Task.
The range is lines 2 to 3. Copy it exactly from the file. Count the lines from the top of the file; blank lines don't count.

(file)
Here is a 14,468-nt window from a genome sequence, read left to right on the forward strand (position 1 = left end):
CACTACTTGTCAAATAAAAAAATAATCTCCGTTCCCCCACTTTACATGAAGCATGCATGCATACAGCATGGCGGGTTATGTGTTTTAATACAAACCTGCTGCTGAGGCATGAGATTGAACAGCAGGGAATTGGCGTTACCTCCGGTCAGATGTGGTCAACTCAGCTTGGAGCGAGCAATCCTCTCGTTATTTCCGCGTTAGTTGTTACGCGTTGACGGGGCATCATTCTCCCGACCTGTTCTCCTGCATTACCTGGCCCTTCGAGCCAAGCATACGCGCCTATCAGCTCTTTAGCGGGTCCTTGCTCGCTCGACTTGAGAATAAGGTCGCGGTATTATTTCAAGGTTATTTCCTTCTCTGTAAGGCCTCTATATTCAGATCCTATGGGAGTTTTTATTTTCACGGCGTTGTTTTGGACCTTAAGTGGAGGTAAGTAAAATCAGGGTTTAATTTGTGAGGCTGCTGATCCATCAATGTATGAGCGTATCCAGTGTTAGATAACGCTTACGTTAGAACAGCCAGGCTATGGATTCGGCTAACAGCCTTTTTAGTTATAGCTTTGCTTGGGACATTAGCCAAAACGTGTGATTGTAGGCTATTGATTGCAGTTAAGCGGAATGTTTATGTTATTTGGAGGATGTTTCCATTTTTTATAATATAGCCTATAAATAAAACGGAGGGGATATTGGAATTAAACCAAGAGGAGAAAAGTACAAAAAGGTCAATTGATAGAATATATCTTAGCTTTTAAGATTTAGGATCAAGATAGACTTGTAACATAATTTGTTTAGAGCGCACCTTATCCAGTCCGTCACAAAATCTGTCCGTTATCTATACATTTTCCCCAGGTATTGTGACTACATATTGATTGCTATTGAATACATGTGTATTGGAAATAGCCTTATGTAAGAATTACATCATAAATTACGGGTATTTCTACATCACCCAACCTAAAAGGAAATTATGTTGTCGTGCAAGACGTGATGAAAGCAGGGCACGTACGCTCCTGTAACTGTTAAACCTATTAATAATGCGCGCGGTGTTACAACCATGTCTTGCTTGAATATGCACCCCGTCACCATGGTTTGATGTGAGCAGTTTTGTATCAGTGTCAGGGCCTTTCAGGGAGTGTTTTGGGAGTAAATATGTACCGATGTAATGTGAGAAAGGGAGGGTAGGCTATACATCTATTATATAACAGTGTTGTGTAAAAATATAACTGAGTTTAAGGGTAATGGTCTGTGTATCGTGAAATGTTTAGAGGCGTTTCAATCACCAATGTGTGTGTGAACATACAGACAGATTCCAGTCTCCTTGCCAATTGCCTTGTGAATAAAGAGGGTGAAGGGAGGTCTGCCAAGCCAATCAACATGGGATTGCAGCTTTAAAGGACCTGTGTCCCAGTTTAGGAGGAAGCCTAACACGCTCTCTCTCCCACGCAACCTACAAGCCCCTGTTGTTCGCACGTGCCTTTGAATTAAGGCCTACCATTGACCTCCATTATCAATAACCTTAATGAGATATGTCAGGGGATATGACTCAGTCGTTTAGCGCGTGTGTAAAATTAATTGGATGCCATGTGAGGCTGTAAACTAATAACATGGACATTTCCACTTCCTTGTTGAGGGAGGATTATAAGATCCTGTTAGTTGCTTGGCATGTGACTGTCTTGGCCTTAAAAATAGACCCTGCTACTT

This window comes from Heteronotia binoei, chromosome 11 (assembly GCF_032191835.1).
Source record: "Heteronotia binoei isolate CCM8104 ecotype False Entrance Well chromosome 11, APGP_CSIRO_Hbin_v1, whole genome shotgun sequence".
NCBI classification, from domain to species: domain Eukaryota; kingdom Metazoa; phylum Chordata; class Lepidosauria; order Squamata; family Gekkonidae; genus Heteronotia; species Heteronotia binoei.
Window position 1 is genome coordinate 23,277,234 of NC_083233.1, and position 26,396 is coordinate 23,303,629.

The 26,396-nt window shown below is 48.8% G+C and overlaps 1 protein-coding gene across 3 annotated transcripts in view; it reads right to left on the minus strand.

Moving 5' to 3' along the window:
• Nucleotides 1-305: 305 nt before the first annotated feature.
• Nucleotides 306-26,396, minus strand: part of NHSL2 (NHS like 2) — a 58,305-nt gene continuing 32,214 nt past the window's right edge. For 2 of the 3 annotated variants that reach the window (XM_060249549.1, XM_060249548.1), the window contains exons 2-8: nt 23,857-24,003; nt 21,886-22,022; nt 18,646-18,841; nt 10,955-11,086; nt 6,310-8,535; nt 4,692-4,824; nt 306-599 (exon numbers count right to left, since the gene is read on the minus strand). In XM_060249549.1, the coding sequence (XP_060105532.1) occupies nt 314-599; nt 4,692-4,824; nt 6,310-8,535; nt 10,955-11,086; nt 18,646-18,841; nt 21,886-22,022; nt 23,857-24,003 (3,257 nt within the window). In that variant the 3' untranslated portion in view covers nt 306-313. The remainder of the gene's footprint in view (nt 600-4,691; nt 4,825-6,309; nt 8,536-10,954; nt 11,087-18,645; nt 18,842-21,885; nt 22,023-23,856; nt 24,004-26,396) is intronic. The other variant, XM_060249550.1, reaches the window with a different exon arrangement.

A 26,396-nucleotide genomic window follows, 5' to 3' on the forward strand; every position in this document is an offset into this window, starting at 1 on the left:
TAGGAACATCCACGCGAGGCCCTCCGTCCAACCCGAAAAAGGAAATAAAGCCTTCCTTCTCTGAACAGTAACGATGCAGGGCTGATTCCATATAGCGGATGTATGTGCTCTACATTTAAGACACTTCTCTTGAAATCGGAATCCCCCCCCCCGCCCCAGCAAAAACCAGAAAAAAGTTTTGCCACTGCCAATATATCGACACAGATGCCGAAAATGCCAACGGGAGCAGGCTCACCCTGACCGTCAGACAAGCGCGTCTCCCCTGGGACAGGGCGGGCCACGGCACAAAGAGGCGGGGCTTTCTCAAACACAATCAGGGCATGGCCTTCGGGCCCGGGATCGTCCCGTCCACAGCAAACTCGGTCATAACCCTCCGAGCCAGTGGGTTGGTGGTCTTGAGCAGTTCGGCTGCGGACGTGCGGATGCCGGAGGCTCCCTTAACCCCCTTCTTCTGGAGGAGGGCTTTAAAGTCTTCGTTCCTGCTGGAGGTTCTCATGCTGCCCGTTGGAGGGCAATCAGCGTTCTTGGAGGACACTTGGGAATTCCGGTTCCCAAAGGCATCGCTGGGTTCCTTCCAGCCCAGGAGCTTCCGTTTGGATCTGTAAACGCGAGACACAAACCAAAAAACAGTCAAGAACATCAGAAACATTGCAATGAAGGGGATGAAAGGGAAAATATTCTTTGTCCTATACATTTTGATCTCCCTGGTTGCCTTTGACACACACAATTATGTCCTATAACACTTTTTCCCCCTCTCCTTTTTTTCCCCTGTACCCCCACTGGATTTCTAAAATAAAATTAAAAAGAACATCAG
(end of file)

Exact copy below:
CACTACTTGTCAAATAAAAAAATAATCTCCGTTCCCCCACTTTACATGAAGCATGCATGCATACAGCATGGCGGGTTATGTGTTTTAATACAAACCTGCTGCTGAGGCATGAGATTGAACAGCAGGGAATTGGCGTTACCTCCGGTCAGATGTGGTCAACTCAGCTTGGAGCGAGCAATCCTCTCGTTATTTCCGCGTTAGTTGTTACGCGTTGACGGGGCATCATTCTCCCGACCTGTTCTCCTGCATTACCTGGCCCTTCGAGCCAAGCATACGCGCCTATCAGCTCTTTAGCGGGTCCTTGCTCGCTCGACTTGAGAATAAGGTCGCGGTATTATTTCAAGGTTATTTCCTTCTCTGTAAGGCCTCTATATTCAGATCCTATGGGAGTTTTTATTTTCACGGCGTTGTTTTGGACCTTAAGTGGAGGTAAGTAAAATCAGGGTTTAATTTGTGAGGCTGCTGATCCATCAATGTATGAGCGTATCCAGTGTTAGATAACGCTTACGTTAGAACAGCCAGGCTATGGATTCGGCTAACAGCCTTTTTAGTTATAGCTTTGCTTGGGACATTAGCCAAAACGTGTGATTGTAGGCTATTGATTGCAGTTAAGCGGAATGTTTATGTTATTTGGAGGATGTTTCCATTTTTTATAATATAGCCTATAAATAAAACGGAGGGGATATTGGAATTAAACCAAGAGGAGAAAAGTACAAAAAGGTCAATTGATAGAATATATCTTAGCTTTTAAGATTTAGGATCAAGATAGACTTGTAACATAATTTGTTTAGAGCGCACCTTATCCAGTCCGTCACAAAATCTGTCCGTTATCTATACATTTTCCCCAGGTATTGTGACTACATATTGATTGCTATTGAATACATGTGTATTGGAAATAGCCTTATGTAAGAATTACATCATAAATTACGGGTATTTCTACATCACCCAACCTAAAAGGAAATTATGTTGTCGTGCAAGACGTGATGAAAGCAGGGCACGTACGCTCCTGTAACTGTTAAACCTATTAATAATGCGCGCGGTGTTACAACCATGTCTTGCTTGAATATGCACCCCGTCACCATGGTTTGATGTGAGCAGTTTTGTATCAGTGTCAGGGCCTTTCAGGGAGTGTTTTGGGAGTAAATATGTACCGATGTAATGTGAGAAAGGGAGGGTAGGCTATACATCTATTATATAACAGTGTTGTGTAAAAATATAACTGAGTTTAAGGGTAATGGTCTGTGTATCGTGAAATGTTTAGAGGCGTTTCAATCACCAATGTGTGTGTGAACATACAGACAGATTCCAGTCTCCTTGCCAATTGCCTTGTGAATAAAGAGGGTGAAGGGAGGTCTGCCAAGCCAATCAACATGGGATTGCAGCTTTAAAGGACCTGTGTCCCAGTTTAGGAGGAAGCCTAACACGCTCTCTCTCCCACGCAACCTACAAGCCCCTGTTGTTCGCACGTGCCTTTGAATTAAGGCCTACCATTGACCTCCATTATCAATAACCTTAATGAGATATGTCAGGGGATATGACTCAGTCGTTTAGCGCGTGTGTAAAATTAATTGGATGCCATGTGAGGCTGTAAACTAATAACATGGACATTTCCACTTCCTTGTTGAGGGAGGATTATAAGATCCTGTTAGTTGCTTGGCATGTGACTGTCTTGGCCTTAAAAATAGACCCTGCTACTT

This window comes from Heteronotia binoei, chromosome 11 (assembly GCF_032191835.1).